I lived just off Fillmore Ave. and was always around this building. I even ventured inside with my father years ago. Driving up to the Terminal was always emotional. I've recently wanted to go back and take some pictures but my father refused. I keep thinking that the structural integrity of the building must be suffering tremendously.
We have a chance! The seeds of revolution have been planted. Whitness the New Millenium Group and its efforts on the Public Bridge Authority. We can do this! Great things are ahead, we just need the right people and will not give up. You can't stop a steaming locomotive!
I first saw it in person in use in 1969, and was awestruck by it's size. I saw it again on a fan trip in 1984, and was trying to get to see it everytime I was in Buffalo. After 1990, I spent many afternoons railfanning Buffalo, and the terminal was the subject of many hours of looking. I never was able to see the interior of the tower but only saw the concorse when it was in use in 1969. I did explore and photograph the exterior from many angles and did look in the platform area. I have been dismayed at the deterioration of the facility in the last few years, and the last couple ventures I noticed even the clocks were broken on the towers along with windows far above the ground. I sadly fear that the cost of repairs and rehabilitization of the property may make it too expensive to restore. It is a shame, and I think the present condition only makes matters worse, and that it's only time until demolition.
It is a sad statement that preservation efforts often only succeed if they are in "middle class-afluent" areas. We need to preserve architectural treasures in all neighborhoods, and depressed neighborhoods need the positive influence of revitalized buildings.
My friends and I have recently in these past few months explored what is left of the old station. With the utmost caution, we have even managed to get to the top of the tower overlooking Downtown Buffalo. On my friends' last trip there, they took pictures of many of the entrances as well as the long, narrow, glass bridge which we have on many occasions crossed. It is a shame that vandalism has made this landmark so dangerous to explore.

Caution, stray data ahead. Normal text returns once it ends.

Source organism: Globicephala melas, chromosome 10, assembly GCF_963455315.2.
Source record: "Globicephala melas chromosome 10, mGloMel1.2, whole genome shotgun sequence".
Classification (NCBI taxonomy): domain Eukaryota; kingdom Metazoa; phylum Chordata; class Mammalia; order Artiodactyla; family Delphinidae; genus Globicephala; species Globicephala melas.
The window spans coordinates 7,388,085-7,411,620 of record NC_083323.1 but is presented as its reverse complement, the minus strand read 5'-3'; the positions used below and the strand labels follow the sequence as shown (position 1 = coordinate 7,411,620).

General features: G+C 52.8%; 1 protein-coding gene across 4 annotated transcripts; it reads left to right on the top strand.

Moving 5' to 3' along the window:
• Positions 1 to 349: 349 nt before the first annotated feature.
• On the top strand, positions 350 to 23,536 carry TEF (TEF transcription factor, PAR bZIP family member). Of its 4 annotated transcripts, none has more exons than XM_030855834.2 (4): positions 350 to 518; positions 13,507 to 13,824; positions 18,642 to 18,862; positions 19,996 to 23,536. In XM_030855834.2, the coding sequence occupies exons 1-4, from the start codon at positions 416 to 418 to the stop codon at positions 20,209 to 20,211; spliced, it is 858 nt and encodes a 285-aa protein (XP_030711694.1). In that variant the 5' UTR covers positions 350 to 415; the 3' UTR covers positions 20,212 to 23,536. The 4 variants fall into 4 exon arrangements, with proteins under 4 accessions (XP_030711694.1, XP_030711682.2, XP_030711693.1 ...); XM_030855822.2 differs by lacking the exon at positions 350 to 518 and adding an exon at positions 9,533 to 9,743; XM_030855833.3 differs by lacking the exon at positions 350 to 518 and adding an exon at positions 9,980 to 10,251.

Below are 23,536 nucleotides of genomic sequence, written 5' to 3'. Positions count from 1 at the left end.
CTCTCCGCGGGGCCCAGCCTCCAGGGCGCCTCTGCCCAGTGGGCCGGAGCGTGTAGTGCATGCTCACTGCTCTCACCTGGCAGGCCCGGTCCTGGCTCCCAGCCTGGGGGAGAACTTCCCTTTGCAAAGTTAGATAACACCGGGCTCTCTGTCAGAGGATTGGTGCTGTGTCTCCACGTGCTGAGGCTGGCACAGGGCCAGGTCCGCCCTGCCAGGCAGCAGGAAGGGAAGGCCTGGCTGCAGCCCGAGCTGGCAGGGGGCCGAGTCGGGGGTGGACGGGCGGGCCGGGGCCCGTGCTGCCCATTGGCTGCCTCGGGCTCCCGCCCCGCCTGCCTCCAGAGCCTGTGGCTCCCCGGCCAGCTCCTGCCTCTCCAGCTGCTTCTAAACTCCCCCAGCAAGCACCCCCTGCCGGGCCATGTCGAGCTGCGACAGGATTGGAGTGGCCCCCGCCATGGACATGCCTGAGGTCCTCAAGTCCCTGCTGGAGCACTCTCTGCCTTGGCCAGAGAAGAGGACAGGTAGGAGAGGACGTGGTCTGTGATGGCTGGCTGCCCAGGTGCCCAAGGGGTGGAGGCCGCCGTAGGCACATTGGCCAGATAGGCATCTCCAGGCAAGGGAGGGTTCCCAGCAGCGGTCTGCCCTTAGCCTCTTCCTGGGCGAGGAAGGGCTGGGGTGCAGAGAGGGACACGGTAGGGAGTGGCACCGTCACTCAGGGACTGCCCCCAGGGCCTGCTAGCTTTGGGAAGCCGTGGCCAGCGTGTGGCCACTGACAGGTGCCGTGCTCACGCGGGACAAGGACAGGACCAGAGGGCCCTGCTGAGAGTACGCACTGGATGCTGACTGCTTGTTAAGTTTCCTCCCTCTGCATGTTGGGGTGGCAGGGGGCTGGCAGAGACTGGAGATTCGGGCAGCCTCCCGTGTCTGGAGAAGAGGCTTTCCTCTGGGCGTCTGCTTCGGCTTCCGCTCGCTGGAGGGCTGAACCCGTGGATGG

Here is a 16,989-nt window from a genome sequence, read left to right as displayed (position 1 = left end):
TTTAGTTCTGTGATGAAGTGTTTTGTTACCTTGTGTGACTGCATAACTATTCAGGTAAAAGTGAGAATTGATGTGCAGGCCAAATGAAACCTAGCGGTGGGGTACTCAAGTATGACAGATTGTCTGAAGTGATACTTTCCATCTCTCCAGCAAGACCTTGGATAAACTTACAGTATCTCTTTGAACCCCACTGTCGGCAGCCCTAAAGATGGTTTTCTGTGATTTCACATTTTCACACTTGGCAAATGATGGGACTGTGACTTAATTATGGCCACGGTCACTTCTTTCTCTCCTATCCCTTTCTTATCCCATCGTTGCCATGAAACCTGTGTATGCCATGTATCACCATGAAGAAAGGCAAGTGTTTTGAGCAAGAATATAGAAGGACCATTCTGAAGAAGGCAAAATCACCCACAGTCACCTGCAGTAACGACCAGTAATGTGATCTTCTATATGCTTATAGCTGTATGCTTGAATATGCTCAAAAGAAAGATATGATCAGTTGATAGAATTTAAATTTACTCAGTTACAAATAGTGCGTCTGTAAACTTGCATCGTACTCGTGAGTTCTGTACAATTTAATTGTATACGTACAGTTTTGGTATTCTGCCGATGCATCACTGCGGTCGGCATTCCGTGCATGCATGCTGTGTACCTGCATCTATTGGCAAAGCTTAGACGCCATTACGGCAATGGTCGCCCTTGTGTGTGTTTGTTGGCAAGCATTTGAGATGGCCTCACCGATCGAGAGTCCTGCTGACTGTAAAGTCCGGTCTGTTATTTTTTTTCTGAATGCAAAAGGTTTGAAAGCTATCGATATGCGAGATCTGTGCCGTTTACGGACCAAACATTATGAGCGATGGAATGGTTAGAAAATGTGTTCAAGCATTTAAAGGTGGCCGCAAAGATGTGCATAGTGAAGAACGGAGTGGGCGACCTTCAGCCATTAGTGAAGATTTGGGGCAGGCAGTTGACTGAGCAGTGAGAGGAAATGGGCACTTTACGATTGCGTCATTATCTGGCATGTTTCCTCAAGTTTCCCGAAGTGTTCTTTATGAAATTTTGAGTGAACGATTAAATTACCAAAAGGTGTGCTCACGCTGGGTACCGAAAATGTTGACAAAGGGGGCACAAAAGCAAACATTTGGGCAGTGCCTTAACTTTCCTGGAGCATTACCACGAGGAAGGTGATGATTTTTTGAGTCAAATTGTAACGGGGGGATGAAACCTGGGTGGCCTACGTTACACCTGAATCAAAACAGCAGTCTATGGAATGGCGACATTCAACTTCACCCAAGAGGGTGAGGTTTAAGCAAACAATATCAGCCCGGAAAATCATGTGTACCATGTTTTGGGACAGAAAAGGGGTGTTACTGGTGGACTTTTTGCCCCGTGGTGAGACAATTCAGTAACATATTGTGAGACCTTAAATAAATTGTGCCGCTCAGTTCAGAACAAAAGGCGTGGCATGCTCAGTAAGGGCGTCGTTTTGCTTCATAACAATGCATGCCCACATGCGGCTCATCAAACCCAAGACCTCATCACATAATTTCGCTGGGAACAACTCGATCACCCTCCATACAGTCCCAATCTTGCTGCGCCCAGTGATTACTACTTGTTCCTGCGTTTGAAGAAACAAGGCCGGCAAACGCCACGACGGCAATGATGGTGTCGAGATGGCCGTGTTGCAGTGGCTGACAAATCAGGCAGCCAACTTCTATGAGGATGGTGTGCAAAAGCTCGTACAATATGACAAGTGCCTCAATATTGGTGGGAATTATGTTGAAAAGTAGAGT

Now... thankfully, the Martin House is getting attention. But the Lackawanna (Railroad) station downtown, the Larkin Building, the Pan Am Exposition Bldgs, and others, were gems that can never be recreated.
Every cent spent on restoration will be paid back a hundred fold by future generations who will appreciate this marvel.
I lived in the area and I spent many days exploring and just hanging out there with my friends. We used to go down the tunnels underneath the concourse into the pitch black darkness with flashlights that were not much help to see with. We used to hang out in the main concourse and by the small Van Dyke station on Newton Street. Mostly we would explore the surrounding building wings, but we didn't see much of the main building. The few times I did go in there I was impressed with the magnificence of it. I remember sometimes going into areas and being concerned with my safety but curiosity just forced us to look further. I always wished that I could see it in it's glory days and I think to myself what a wonderful place it must have been. I never saw the main concouse until after they demolished the section connecting it to the main building, but even in it's sad state you could see how impressive it must have been. Now I look at the building and I am saddened by the extreme state of disrepair and I can't help but think that there is no hope for this splendid building.
I spent an extra day on a business trip (c. 1992) to explore Buffalo's grain elevators, the remaining Larkin buildings and Sullivan's Guaranty Building. I saw CT while driving through the city, and had to stop. The photographs I took that day are unearthly. It stuns something in the human psyche to see the physical embodiment of hundreds of thousands of manhours standing in utter abandonment. I found the sculpture standing in the parking lot. Its appearance *is* extremely bizarre. Although it didn't occur to me until today, closer inspection of my photographs makes me wonder whether it is a depiction of Icarus and Daedalus. The odd star may be the wings of each person. I have never been back to Buffalo, but the enigma of CT is strongly etched in my consciousness.